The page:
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Father of a Parkland Shooting Victim Explained How Brett Kavanaugh Reacted When He Introduced Himself, and People Are Pissed


Father of a Parkland Shooting Victim Explained How Brett Kavanaugh Reacted When He Introduced Himself, and People Are Pissed
WASHINGTON, DC - SEPTEMBER 04: Supreme Court nominee Judge Brett Kavanaugh appears before the Senate Judiciary Committee during his Supreme Court confirmation hearing in the Hart Senate Office Building on Capitol Hill September 4, 2018 in Washington, DC. Kavanaugh was nominated by President Donald Trump to fill the vacancy on the court left by retiring Associate Justice Anthony Kennedy. (Photo by Drew Angerer/Getty Images)

The father of a student who was murdered during the massacre at Marjory Stoneman Douglas High School in Parkland, Florida, is making waves after he recounted what it was like to meet Brett Kavanaugh, who is President Donald Trump's nomination to the Supreme Court, at the latter's Supreme Court confirmation hearing.

Guttenberg, whose daughter, Jamie, died in the shooting on February 14, said he attempted to introduce himself to Kavanaugh after this morning's Senate session ended, but was rebuffed.

"He pulled his hand back, turned his back to me and walked away," Guttenberg said.

White House spokesman Raj Shah tweeted in response to Guttenberg, saying "an unidentified individual approached" Kavanaugh, and that "Before the judge was able to shake his hand, security had intervened."

Guttenberg refuted the White House's version of events.

Andrew Harnick, a photographer with The Associated Press, captured the moment Kavanaugh turned away.

And there's also a video of the encounter, courtesy of C-SPAN.

Kavanaugh was subjected to criticism almost immediately, with some positing that acknowledging Guttenberg would have opened Kavanaugh up to backlash from his Republican supporters.

Harnick's image has also drawn praise.

Kavanaugh's views on gun control have come under scrutiny, particularly from Senator Dianne Feinstein (D-CA), who is the ranking member of the committee.

"I'd like to address the president's promise to appoint a nominee blessed by the NRA," she said, quoting the president's own words.

"In District of Columbia v. Heller, you wrote that 'unless guns were regulated either at the time of the Constitution was written or traditionally throughout history, they cannot be regulated now," Feinstein said in her opening remarks, adding:

In your own words, gun laws are unconstitutional, unless they are quote 'traditional or common in the United States.' You concluded that banning assault weapons is unconstitutional because they have not historically been banned. And this logic means that even as weapons become more advanced and more dangerous, they cannot be regulated ... If the Supreme Court were to adopt your reasoning, I fear the number of victims would continue to grow and citizens would be rendered powerless in enacting gun laws.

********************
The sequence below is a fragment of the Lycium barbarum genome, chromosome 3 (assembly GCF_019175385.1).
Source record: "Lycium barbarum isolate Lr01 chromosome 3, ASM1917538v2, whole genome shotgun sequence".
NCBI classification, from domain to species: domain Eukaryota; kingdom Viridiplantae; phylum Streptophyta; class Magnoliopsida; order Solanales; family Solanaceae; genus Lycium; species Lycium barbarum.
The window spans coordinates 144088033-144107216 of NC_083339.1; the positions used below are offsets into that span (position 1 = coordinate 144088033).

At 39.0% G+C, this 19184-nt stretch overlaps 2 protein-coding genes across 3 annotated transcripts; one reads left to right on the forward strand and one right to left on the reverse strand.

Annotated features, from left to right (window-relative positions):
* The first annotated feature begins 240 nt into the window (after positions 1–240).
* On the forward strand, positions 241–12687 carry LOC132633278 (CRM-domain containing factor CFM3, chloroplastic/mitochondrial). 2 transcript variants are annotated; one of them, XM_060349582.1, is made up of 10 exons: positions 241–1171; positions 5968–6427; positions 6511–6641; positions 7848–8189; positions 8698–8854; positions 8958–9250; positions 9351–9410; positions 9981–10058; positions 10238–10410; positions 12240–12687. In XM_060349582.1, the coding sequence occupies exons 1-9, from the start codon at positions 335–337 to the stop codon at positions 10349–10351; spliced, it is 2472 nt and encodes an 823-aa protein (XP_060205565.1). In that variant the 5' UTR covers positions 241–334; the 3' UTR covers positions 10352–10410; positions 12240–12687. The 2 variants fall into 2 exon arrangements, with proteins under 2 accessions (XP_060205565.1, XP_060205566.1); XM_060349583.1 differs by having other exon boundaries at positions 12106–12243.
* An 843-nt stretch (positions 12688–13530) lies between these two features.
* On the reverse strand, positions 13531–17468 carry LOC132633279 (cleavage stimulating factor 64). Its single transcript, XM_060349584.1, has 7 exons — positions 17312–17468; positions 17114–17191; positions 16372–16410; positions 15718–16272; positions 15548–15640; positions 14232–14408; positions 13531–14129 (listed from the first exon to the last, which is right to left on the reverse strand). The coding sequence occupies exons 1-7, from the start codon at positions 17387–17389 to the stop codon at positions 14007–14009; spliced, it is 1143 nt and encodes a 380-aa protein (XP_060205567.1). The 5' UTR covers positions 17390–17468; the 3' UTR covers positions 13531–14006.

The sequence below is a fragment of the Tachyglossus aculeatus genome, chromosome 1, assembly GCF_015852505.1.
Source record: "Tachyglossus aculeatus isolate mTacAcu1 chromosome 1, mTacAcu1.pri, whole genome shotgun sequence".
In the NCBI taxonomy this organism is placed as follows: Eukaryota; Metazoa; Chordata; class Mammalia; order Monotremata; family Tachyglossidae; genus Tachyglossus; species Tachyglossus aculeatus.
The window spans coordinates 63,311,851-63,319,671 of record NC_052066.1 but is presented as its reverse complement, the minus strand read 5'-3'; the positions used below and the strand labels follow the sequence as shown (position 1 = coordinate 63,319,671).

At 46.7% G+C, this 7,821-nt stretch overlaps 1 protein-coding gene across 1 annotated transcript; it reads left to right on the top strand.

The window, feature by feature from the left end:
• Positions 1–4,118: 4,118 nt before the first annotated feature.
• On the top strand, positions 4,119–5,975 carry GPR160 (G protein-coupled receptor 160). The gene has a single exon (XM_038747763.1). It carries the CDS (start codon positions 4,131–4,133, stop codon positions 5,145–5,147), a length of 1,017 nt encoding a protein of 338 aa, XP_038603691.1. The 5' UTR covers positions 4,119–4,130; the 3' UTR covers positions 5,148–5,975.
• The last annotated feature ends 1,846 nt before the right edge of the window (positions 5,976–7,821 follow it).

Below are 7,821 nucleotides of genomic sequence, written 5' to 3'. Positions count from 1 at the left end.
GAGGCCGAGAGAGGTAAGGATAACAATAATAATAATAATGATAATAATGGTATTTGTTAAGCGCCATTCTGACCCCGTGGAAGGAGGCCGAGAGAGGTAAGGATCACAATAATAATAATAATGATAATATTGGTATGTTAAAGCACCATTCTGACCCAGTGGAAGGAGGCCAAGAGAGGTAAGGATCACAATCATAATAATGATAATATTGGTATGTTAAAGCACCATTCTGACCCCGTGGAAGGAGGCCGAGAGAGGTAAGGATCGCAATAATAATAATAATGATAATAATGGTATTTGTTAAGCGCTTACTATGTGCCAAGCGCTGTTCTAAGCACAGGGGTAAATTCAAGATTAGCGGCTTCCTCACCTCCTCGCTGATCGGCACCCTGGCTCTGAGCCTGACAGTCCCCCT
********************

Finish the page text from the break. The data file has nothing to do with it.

Feinstein made it clear she stood in stark opposition to Kavanaugh's views on guns, saying that if the Supreme Court were to adopt his reasoning, she fears "the number of more victims will continue to grow."

Senator Ben Sasse (R-NE) dismissed those concerns, calling them "patently absurd."

During the hearing, he pleaded with his colleagues to support Kavanaugh and "stop the charades."

"So the question before us today is not what is Brett Kavanaugh think 11 years ago on some policy matter, the question before us is whether or not he has the temperament and the character to take his policy views and his political preferences and put them in a box marked irrelevant and set it aside every morning when he puts on the black robe. The question is does he have the character and temperament to do that," he said, adding:

If you don't think he does, vote no, but if you think he does, stop the charades because at the end of the day I think all of us know that Brett Kavanaugh understands his job isn't to rewrite laws as he wishes they were, he understands that he's not being interviewed to be a super-legislator, he understands that his job isn't to seek popularity, his job is to be fair and dispassionate. It is not to exercise empathy. It is to follow written laws. Contrary to the Onion-like smears that we hear outside, Judge Kavanaugh doesn't hate women and children. Judge Kavanaugh doesn't lust after dirty water and stinky air. No, looking at his record it seems to me that what he actually dislikes are legislators that are too lazy and too risk averse to do our actual jobs.